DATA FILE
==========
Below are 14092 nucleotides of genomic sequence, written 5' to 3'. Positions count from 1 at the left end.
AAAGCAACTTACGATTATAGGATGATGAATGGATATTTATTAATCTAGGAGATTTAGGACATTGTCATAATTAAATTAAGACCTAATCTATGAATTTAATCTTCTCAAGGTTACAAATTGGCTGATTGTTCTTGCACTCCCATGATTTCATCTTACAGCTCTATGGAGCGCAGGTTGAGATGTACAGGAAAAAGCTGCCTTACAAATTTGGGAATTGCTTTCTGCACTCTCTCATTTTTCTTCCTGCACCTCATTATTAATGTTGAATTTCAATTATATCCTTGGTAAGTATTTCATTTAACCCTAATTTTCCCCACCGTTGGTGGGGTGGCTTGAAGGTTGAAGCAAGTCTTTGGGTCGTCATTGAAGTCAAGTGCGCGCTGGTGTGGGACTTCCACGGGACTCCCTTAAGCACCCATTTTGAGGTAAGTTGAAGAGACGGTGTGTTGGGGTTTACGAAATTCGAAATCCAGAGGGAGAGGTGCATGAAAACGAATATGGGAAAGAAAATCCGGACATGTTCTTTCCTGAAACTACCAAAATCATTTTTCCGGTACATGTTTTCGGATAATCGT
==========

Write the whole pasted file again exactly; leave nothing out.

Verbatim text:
Below are 14092 nucleotides of genomic sequence, written 5' to 3'. Positions count from 1 at the left end.
AAAGCAACTTACGATTATAGGATGATGAATGGATATTTATTAATCTAGGAGATTTAGGACATTGTCATAATTAAATTAAGACCTAATCTATGAATTTAATCTTCTCAAGGTTACAAATTGGCTGATTGTTCTTGCACTCCCATGATTTCATCTTACAGCTCTATGGAGCGCAGGTTGAGATGTACAGGAAAAAGCTGCCTTACAAATTTGGGAATTGCTTTCTGCACTCTCTCATTTTTCTTCCTGCACCTCATTATTAATGTTGAATTTCAATTATATCCTTGGTAAGTATTTCATTTAACCCTAATTTTCCCCACCGTTGGTGGGGTGGCTTGAAGGTTGAAGCAAGTCTTTGGGTCGTCATTGAAGTCAAGTGCGCGCTGGTGTGGGACTTCCACGGGACTCCCTTAAGCACCCATTTTGAGGTAAGTTGAAGAGACGGTGTGTTGGGGTTTACGAAATTCGAAATCCAGAGGGAGAGGTGCATGAAAACGAATATGGGAAAGAAAATCCGGACATGTTCTTTCCTGAAACTACCAAAATCATTTTTCCGGTACATGTTTTCGGATAATCGT